Saturation Slider

The next part of the Calibration tab is the Saturation slider. Once you find the right tone, you can use the Saturation slider to determine how saturated you want the colors.

Notice again how all the colors are affected.

My recommendation is to use the Calibration tool in conjunction with the HSL slider. Like I said, it won’t always improve every picture, but it doesn’t hurt to try. Here is a quick overview: Use the Calibration tool to get nice tones for your landscapes, portraits, or whatever you’re shooting, and use it with the HSL tool to get nice earthy tones or bright pops of color.

When you feel like you’ve completed your final edit, step away from the screen to let your eyes reset. When you come back, you’ll know if you’ve done the color grade perfectly, or if it’s too much.

Looking for more photography tips and tricks? Check out these articles.

The post Discover the Power of the Calibration Tab in Lightroom appeared first on The Shutterstock Blog.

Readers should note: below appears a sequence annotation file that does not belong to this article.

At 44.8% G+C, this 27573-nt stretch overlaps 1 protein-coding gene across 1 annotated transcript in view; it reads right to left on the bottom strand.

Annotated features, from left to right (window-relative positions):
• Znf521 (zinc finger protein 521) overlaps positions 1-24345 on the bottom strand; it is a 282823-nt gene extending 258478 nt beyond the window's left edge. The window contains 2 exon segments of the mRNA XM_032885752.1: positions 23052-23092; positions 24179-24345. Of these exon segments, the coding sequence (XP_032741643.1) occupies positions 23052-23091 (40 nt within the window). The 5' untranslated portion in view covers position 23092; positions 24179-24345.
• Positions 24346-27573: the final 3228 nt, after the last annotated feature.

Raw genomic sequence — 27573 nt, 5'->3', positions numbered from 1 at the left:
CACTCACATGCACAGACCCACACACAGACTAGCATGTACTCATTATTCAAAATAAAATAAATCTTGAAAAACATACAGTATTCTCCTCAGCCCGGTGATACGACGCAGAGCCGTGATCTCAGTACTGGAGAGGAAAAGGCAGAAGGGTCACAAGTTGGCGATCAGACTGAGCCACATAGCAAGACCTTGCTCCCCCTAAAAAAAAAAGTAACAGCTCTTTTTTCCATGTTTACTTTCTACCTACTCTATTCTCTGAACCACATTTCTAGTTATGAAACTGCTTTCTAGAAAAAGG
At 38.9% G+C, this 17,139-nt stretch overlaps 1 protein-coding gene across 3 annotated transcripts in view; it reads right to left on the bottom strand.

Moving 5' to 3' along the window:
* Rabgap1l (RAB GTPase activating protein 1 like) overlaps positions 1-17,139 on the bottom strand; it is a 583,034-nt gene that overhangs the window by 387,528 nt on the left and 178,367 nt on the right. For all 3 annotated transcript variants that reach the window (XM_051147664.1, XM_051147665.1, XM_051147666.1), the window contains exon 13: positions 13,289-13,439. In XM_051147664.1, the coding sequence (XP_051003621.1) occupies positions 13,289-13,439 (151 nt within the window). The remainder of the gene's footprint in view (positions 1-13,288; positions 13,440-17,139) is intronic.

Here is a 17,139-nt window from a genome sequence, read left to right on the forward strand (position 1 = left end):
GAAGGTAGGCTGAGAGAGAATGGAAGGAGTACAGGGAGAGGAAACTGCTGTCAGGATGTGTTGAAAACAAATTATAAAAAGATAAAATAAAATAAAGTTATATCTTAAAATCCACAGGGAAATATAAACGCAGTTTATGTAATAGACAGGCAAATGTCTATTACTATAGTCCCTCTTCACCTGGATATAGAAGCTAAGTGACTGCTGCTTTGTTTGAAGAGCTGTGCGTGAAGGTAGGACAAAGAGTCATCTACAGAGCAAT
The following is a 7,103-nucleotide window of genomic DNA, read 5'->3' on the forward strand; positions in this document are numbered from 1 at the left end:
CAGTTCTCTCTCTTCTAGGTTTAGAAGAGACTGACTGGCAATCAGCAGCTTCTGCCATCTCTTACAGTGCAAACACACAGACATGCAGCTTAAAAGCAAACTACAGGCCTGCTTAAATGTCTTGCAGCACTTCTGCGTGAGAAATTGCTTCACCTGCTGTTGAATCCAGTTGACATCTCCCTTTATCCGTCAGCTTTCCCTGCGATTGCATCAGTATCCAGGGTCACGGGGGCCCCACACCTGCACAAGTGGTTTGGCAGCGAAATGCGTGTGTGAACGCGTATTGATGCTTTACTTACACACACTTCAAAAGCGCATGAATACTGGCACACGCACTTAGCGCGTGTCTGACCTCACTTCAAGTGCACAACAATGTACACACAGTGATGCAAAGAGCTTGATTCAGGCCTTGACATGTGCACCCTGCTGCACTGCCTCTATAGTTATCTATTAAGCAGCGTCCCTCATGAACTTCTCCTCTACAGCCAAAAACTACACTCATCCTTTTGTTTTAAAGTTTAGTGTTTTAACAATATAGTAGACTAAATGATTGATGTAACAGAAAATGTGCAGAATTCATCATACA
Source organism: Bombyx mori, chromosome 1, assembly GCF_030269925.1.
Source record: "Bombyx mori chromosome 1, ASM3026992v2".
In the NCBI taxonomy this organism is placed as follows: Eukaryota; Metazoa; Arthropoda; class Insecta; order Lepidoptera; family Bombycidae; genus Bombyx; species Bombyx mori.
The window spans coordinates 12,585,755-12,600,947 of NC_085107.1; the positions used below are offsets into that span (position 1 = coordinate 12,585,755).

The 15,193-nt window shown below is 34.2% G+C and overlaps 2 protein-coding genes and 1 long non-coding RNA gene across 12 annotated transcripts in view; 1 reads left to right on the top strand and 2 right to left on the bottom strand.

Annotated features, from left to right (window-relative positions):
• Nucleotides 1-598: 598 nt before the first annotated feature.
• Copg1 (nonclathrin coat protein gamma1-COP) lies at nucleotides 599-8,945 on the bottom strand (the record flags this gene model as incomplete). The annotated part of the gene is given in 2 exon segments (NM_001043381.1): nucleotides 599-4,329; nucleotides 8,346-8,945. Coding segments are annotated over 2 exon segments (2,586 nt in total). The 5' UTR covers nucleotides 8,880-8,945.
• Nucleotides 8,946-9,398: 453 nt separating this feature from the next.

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Discover green’s enigmatic symbolism, as well as how to pair with other colors to create a contemporary scheme. Pick up pro tips on how to design and decorate using the color green in this complete guide.

The color of growth, regeneration, and cleanliness, green is intertwined with the natural world and healthy living. Often employed by designers to convey environmental ideas or promote health products, green is also associated with cleanliness, luck, and prosperity.

Although psychologically perceived as a lethargic color, green’s links with wellbeing and the environment continue to make it an extremely popular and naturally beautiful color to use in designs. From emerald to viridian, and olive to aqua, green comes in a huge range of jewel-like, leafy, or blue-infused shades. Each one also has their own distinct symbolism and associations.

Skip to the end of the article to discover three on-trend green color palettes to use in your designs. You can also discover a whole spectrum of incredible colors to use in your designs with our new color tool.

What Colors Make Green?